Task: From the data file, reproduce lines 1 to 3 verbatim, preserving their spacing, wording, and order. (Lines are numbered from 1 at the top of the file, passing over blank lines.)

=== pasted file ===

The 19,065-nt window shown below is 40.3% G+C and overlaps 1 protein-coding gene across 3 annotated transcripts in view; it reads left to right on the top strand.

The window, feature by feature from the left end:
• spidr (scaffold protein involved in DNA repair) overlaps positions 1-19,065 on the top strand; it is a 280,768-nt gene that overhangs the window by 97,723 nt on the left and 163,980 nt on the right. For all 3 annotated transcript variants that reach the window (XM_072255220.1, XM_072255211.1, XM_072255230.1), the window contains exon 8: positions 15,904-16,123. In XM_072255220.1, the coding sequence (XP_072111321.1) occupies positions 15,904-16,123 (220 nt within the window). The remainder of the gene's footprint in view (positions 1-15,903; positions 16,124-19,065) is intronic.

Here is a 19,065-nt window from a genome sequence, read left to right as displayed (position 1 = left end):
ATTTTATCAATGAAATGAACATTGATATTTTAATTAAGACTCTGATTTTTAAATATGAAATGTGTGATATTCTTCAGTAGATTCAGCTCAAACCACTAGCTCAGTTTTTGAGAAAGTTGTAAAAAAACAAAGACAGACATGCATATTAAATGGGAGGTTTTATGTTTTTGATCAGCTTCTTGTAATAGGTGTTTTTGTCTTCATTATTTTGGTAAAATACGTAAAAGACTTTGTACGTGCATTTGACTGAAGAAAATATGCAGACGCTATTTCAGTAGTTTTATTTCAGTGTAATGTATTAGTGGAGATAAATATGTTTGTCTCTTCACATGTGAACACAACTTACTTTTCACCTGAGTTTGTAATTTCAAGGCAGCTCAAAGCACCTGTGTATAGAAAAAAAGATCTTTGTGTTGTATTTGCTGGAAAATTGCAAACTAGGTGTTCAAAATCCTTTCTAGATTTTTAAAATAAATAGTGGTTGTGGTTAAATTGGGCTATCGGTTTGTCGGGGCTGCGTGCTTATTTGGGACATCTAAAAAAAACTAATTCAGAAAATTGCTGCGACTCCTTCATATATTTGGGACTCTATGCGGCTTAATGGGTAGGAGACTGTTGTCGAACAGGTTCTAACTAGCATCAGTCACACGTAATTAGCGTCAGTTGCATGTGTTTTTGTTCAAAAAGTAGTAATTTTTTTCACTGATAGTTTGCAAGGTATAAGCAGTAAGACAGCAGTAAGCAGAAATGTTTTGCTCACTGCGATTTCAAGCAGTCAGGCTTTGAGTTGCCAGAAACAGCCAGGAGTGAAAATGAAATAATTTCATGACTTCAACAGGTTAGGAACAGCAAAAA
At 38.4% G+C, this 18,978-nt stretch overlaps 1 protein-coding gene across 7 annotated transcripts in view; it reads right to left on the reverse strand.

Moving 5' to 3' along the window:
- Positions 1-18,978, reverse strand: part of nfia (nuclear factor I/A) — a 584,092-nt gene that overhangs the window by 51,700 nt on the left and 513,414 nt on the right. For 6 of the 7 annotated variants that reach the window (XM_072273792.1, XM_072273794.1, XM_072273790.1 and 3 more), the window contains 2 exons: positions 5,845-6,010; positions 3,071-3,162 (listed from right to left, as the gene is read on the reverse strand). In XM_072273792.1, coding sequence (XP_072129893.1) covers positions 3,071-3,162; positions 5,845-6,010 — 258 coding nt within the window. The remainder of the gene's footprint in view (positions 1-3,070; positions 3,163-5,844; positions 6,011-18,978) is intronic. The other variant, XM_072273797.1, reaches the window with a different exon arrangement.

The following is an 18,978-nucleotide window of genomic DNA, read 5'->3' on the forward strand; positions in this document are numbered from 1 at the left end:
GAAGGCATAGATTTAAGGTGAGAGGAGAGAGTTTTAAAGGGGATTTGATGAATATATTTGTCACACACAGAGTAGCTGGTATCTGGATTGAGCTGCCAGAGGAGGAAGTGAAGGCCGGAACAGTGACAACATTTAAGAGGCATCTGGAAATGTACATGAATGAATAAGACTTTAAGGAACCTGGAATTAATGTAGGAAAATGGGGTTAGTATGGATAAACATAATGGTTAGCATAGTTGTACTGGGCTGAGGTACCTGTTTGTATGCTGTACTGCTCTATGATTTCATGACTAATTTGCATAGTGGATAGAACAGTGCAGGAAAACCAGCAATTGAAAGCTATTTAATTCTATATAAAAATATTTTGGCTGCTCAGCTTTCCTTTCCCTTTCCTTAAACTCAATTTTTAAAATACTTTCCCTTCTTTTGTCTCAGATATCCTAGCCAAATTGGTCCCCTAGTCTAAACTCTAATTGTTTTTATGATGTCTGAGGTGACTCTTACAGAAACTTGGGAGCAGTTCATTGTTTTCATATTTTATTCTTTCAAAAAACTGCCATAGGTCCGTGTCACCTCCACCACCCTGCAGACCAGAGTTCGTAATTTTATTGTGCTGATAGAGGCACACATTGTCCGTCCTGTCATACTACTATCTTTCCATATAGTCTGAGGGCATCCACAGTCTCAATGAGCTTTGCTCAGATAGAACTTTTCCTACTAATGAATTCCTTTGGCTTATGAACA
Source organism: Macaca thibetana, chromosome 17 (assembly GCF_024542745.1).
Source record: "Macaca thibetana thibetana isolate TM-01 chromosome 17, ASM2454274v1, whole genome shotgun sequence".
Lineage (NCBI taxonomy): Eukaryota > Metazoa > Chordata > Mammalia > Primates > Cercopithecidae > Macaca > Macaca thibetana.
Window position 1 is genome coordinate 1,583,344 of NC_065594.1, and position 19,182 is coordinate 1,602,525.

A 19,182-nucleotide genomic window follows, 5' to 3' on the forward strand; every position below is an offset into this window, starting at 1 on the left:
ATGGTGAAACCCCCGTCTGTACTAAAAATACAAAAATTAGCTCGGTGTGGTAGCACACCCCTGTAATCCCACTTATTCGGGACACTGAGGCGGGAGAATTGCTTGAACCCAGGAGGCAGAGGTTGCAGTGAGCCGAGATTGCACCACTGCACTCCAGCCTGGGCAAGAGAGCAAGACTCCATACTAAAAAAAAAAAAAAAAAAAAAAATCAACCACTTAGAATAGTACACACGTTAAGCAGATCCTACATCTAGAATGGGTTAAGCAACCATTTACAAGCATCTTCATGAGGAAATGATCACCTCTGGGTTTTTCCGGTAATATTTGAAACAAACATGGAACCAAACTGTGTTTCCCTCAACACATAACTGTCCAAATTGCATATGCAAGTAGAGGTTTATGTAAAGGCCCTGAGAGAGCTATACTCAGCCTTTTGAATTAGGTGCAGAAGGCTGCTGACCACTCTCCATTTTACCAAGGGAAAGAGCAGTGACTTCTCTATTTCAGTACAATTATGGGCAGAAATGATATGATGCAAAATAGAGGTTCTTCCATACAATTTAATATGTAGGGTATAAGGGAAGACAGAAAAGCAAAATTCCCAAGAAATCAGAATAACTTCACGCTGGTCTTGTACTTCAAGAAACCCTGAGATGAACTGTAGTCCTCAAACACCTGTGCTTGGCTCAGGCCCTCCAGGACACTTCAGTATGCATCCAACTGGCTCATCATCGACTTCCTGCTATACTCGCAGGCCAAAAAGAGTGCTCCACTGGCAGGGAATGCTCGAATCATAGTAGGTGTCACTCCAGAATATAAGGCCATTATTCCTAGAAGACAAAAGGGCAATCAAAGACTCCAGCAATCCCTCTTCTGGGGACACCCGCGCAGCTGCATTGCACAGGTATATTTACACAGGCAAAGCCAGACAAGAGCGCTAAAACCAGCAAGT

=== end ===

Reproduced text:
The 19,065-nt window shown below is 40.3% G+C and overlaps 1 protein-coding gene across 3 annotated transcripts in view; it reads left to right on the top strand.

The window, feature by feature from the left end:
• spidr (scaffold protein involved in DNA repair) overlaps positions 1-19,065 on the top strand; it is a 280,768-nt gene that overhangs the window by 97,723 nt on the left and 163,980 nt on the right. For all 3 annotated transcript variants that reach the window (XM_072255220.1, XM_072255211.1, XM_072255230.1), the window contains exon 8: positions 15,904-16,123. In XM_072255220.1, the coding sequence (XP_072111321.1) occupies positions 15,904-16,123 (220 nt within the window). The remainder of the gene's footprint in view (positions 1-15,903; positions 16,124-19,065) is intronic.